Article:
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Food from parts of Japan still banned

Publication Date : 28-04-2012

 

Singapore continues to ban food imports from eight Japanese prefectures more than a year after a tsunami and earthquake caused a nuclear disaster, even as Japan has placed stricter safety limits on foodstuffs sold.

But companies and restaurants in Singapore have found ways to cope with the ban, and are working with suppliers to source food from other parts of Japan.

For example, instead of Tokyo, one of the banned areas, they are buying tuna from Fukuoka, nearly 900km away.

They noted that while business dropped as much as 70 per cent a month after the quake, it has recovered relatively quickly.

"By about the third quarter of last year, our business was back to what it was in 2010 before the earthquake," said Ricky Ang, managing director of Kirei Japanese Food Supply. He has turned to the southern Japanese island of Kyushu for imports.

Last year, about 35,300 tonnes of food were imported from Japan, compared with 26,900 tonnes in 2010.

The March 11 earthquake and tsunami last year led to a radiation leak at the Fukushima nuclear power plant, which also affected nearby areas. Since then, the Agri-Food and Veterinary Authority (AVA) has banned imports of milk and milk products, seafood, meat, fruits and vegetables from Fukushima, Ibaraki, Tochigi and Gunma prefectures. Imports of fruits and vegetables from Chiba, Kanagawa, Tokyo and Saitama prefectures are also not allowed.

The AVA said these areas are deemed high risk as they are near the affected area.

It could not say how long the suspensions will last but its spokesman said it is monitoring the situation closely. It continues to test samples of foods from other parts of Japan to ensure they are safe for consumption. To date, it has tested more than 7,500 samples.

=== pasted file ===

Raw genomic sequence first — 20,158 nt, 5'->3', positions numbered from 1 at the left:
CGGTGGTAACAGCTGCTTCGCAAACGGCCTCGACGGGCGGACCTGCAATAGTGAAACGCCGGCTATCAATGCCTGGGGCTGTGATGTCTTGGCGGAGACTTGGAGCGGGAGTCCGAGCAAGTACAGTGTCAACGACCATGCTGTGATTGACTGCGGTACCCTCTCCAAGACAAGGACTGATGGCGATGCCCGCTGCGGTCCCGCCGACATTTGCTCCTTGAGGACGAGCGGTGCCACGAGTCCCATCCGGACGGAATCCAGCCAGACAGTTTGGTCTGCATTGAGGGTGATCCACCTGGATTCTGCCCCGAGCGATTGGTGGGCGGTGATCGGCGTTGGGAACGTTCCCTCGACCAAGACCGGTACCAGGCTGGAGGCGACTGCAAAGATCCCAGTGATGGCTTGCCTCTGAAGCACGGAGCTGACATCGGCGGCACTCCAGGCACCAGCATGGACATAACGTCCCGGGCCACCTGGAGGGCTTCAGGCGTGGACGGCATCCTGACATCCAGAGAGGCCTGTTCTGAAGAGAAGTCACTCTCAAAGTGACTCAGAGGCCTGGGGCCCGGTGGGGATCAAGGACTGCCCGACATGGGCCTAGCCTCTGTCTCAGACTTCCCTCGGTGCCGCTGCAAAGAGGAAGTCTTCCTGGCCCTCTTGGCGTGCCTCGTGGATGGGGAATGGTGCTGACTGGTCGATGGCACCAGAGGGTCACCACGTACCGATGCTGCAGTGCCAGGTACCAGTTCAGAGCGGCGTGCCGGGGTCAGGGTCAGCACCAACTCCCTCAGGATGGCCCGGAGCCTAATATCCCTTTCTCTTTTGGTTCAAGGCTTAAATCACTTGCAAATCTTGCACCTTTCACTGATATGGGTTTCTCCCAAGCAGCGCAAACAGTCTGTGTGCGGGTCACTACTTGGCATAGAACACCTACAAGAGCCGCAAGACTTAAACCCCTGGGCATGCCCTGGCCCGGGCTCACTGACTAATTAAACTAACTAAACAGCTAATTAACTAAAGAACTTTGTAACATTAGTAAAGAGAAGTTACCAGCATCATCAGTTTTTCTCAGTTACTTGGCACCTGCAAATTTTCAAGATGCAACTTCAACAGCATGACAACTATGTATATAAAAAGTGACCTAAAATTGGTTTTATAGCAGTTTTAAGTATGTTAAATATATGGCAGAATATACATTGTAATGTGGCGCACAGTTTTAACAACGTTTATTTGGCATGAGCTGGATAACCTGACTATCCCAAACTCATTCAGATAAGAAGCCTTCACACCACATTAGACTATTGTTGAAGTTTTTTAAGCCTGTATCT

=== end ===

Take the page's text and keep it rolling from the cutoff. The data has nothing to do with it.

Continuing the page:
In Japan, stricter safety limits have been placed on foodstuffs this month. However, these have not significantly affected the amount of food that can be sold.

The amount of radioactive caesium in food has been a source of concern for consumers following the radiation leak.

But during the past few weeks, only about 160 samples of farm and fish products were found to have exceeded the new safety limits, despite the fact that they are much lower than before.

These samples accounted for only about 3 per cent of all the samples of farm and fish products tested around the country, and were concentrated in the eight prefectures near the stricken reactors, according to Japan's Agriculture Ministry.

The new safety limit for caesium is 100 becquerels per kilo - one-fifth of the previous standard - for general food items such as fish, rice, meat and vegetables.

The ceiling for milk and baby food has been set even lower at only 50 becquerels, or one-quarter of the old limit. The limit for drinking water is now 10 becquerels, or one-twentieth of the old guideline.

In contrast to the confusion in the first few weeks after the nuclear reactor disaster last year - which in a few instances resulted in foodstuffs that exceeded government radiation limits being unknowingly sent to market - the situation in Japan has now returned to normal. All food in circulation in the country is presumed to have cleared the safety guidelines put out by the government. There have been no reports of unsafe food being sold or consumed.

Tokyo Metropolitan University radiation expert Hiroki Ohtani said consumers should be confident about the new safety limits, which take into account age, gender and the amounts of food consumed.

Still, consumers are wary.

"As a precaution, my wife still buys food sourced only from areas unaffected by the nuclear disaster and we buy seafood that comes from overseas," said Singaporean Ken Foo, 34, who works in Tokyo's finance industry. His sons, aged five and seven, drink only bottled water.

In Singapore, Ronnie Chia, owner and chef at Japanese restaurant Tatsuya, said that although diners have returned, he continues to display a notice informing them of the origins of his ingredients.

"I want to give my customers peace of mind. Once they trust you, they will be confident that your food is safe," he said.

 

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